May 15, 2010
1983: Stars Come from Behind to Defeat Blitz
By the eleventh week of the inaugural United States Football League season, the Philadelphia Stars had put together a league-best 9-1 record. However, the Chicago Blitz, a team stocked with ex-NFL veterans and coached by George Allen, was 7-3 and, in the minds of many sportswriters, still the team to beat in the USFL.
On May 15, 1983 the Stars hosted the Blitz before 20,931 fans at Veterans Stadium, and for three quarters Chicago held the upper hand. 15-year veteran QB Greg Landry passed to WR Lenny Willis for a 24-yard first quarter touchdown. While the Stars got on the board with a 46-yard David Trout field goal and took the lead in the second quarter thanks to a 12-yard TD pass from QB Chuck Fusina to WR Tom Donovan, the Blitz went up 14-10 before halftime with a seven-yard touchdown run by RB Kevin Long.
Chicago was ahead 24-10 at the end of the third quarter, and appeared to have the game under control, after a nine-yard TD throw from Landry to WR Trumaine Johnson and a 37-yard field goal by Frank Corral.
But Philadelphia came back in the fourth quarter. First, the Stars engineered a 57-yard drive that culminated in a three-yard scoring run by star rookie RB Kelvin Bryant. LB Jon Brooks recovered a fumble on the Chicago 16 yard line that led to another touchdown run by Bryant, this from five yards out, that tied the score.
The defense made another big play on Chicago’s next possession, with LB Sam Mills (pictured above) recovering a fumble on the Blitz 19. Shortly thereafter, Fusina rolled out to his right and scrambled 17 yards for the winning touchdown. The Blitz could not come back – the final score was 31-24.
While the passing yardage was virtually identical (156 to 155 in favor of Philadelphia), the Stars outrushed the Blitz, 204 yards to 141. Kelvin Bryant had a typically strong performance, rushing for 98 yards and the two touchdowns on 23 carries. Chuck Fusina (pictured at left) completed 16 of 28 passes for 187 yards with a TD and one intercepted; crucially, he also ran for 87 yards on 12 attempts, including the winning score. WR Willie Collier was the team’s top receiver with 5 catches for 79 yards.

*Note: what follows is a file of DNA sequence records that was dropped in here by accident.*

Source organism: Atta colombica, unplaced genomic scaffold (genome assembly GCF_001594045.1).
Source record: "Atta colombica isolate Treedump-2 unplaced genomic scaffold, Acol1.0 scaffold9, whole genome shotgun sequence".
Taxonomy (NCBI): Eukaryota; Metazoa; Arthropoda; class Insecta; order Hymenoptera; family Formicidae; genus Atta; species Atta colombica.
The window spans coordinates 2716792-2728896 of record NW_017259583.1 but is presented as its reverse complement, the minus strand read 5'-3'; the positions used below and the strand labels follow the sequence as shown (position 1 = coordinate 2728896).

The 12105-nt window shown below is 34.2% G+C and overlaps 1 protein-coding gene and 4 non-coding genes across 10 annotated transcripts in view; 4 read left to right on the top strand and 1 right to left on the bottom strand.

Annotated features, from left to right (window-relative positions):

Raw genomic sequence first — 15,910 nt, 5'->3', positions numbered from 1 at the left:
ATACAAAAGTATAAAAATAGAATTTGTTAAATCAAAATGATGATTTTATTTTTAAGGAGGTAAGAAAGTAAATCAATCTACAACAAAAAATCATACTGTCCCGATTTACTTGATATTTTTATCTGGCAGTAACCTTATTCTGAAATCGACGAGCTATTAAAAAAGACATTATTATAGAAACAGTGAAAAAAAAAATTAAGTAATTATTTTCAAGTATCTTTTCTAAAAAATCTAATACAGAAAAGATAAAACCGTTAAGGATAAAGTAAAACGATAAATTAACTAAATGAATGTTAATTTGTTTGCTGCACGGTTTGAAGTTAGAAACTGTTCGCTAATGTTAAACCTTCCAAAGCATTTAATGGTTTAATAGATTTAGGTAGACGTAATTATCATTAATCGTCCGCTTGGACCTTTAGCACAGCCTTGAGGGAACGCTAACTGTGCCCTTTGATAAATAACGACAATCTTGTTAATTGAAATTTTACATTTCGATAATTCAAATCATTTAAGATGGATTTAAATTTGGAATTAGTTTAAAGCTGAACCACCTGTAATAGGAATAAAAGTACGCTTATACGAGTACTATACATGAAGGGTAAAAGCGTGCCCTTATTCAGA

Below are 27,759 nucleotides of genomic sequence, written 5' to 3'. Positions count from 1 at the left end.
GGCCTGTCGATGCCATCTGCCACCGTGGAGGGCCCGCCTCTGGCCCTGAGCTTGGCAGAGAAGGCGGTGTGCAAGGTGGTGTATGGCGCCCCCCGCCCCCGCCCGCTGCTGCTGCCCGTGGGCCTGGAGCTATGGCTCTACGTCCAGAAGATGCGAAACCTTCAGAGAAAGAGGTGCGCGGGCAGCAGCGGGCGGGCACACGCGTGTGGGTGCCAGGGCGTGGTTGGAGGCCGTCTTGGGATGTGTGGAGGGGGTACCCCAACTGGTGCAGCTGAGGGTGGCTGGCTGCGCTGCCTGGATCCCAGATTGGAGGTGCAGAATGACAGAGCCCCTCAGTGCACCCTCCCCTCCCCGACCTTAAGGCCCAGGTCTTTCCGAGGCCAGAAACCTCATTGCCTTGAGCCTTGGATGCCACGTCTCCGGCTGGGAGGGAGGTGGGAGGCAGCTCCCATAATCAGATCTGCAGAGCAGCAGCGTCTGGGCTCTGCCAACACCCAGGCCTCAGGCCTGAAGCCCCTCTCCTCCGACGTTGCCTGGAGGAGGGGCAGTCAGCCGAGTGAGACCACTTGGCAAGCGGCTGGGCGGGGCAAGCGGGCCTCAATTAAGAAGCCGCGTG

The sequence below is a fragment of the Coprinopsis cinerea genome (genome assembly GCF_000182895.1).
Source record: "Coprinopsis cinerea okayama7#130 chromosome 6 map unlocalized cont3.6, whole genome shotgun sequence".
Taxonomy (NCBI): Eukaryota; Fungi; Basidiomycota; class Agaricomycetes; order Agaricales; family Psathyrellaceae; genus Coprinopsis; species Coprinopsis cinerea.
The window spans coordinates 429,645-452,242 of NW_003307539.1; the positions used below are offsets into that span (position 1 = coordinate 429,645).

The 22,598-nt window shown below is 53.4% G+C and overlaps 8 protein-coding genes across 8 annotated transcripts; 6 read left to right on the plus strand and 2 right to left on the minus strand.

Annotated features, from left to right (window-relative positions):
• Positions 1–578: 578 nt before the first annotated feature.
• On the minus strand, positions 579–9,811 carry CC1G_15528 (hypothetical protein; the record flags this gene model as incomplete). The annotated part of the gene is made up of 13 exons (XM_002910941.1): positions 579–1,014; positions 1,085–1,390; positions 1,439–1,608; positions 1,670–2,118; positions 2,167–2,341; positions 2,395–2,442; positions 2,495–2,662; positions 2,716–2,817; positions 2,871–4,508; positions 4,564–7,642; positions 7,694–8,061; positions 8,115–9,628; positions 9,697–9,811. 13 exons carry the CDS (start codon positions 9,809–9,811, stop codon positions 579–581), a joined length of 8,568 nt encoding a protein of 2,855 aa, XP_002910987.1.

Chicago’s solid running game, as usual, featured Kevin Long (76 yards on 16 carries), formerly of the New York Jets, and standout rookie RB Tim Spencer (65 yards on 15 rushes). Greg Landry completed 13 of his 24 passes for 156 yards with both a TD and an interception. The other star rookie on offense, Trumaine Johnson, led the receivers with 6 catches for 82 yards and the TD.
The result was in keeping with the season’s outcome for each team. Philadelphia ended up on top of the Atlantic Division with a 15-3 record and lost the league title game to the Michigan Panthers in a close-fought 24-22 contest. Chicago wound up at 12-6, second in the Central Division to the Panthers as a result of tiebreakers. They lost to the Stars in the Semifinal round, once again due to a late comeback. The veteran team that had entered the season with such high expectations exhibited a tendency to lose leads late in the going.
Kelvin Bryant ended up second in the USFL in rushing with 1442 yards. Greg Landry ranked third in passing in the league, two ahead of Fusina, although Fusina’s 2.4 interception percentage was the lowest among qualifiers. Trumaine Johnson had the most pass receptions and yards receiving in the USFL’s first season, with 81 for 1322 yards and 10 TDs.
Significantly for the Stars, as was demonstrated by the two timely fumble recoveries in the fourth quarter, the defense had the best turnover ratio in the USFL (+35) and recovered the most fumbles (28). Fourth in total defense, they averaged the fewest points yielded (11.3 per game) of any unit in the league. Sam Mills and safety Scott Woerner were both All-League selections.